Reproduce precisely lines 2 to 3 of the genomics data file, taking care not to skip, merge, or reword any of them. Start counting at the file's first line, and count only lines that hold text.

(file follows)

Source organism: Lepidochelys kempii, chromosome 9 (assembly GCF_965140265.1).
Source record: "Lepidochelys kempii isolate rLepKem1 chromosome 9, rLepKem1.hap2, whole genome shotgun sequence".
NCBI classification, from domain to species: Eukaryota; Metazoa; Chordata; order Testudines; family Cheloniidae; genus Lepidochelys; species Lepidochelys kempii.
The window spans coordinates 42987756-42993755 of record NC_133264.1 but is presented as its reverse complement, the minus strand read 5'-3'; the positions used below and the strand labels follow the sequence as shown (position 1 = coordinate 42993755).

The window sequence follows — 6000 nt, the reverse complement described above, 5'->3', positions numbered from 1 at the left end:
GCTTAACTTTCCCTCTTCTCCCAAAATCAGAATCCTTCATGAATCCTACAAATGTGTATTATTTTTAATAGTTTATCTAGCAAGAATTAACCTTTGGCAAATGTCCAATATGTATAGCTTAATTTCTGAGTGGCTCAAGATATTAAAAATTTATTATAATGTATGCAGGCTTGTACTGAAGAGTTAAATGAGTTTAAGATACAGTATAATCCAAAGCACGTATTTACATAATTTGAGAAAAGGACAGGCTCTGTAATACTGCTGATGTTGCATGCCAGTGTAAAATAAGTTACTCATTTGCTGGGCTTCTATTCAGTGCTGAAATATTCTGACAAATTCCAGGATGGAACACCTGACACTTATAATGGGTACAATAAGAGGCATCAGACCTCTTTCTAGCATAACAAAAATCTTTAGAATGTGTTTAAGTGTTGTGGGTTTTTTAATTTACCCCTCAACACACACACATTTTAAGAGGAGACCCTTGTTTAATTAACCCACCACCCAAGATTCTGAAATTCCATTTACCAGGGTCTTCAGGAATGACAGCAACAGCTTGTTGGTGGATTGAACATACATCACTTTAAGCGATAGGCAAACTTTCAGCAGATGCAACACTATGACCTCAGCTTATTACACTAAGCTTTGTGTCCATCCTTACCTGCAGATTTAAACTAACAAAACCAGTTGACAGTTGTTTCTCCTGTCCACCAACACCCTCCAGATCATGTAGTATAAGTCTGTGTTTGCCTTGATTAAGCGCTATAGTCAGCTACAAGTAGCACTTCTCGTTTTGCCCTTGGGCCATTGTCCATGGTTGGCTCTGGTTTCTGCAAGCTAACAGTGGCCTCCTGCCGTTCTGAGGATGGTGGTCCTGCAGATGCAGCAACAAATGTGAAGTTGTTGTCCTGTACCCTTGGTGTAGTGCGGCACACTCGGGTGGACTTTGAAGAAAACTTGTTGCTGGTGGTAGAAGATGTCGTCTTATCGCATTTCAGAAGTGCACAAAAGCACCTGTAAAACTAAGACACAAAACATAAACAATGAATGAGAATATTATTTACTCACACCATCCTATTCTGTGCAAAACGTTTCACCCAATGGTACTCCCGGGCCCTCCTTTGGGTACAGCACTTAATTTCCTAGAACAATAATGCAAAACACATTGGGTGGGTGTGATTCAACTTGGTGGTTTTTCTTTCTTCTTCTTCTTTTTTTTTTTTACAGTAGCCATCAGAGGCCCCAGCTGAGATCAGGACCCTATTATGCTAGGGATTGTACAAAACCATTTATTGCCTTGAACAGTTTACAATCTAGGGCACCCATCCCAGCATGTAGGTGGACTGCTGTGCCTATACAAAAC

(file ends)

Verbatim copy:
Source record: "Lepidochelys kempii isolate rLepKem1 chromosome 9, rLepKem1.hap2, whole genome shotgun sequence".
NCBI classification, from domain to species: Eukaryota; Metazoa; Chordata; order Testudines; family Cheloniidae; genus Lepidochelys; species Lepidochelys kempii.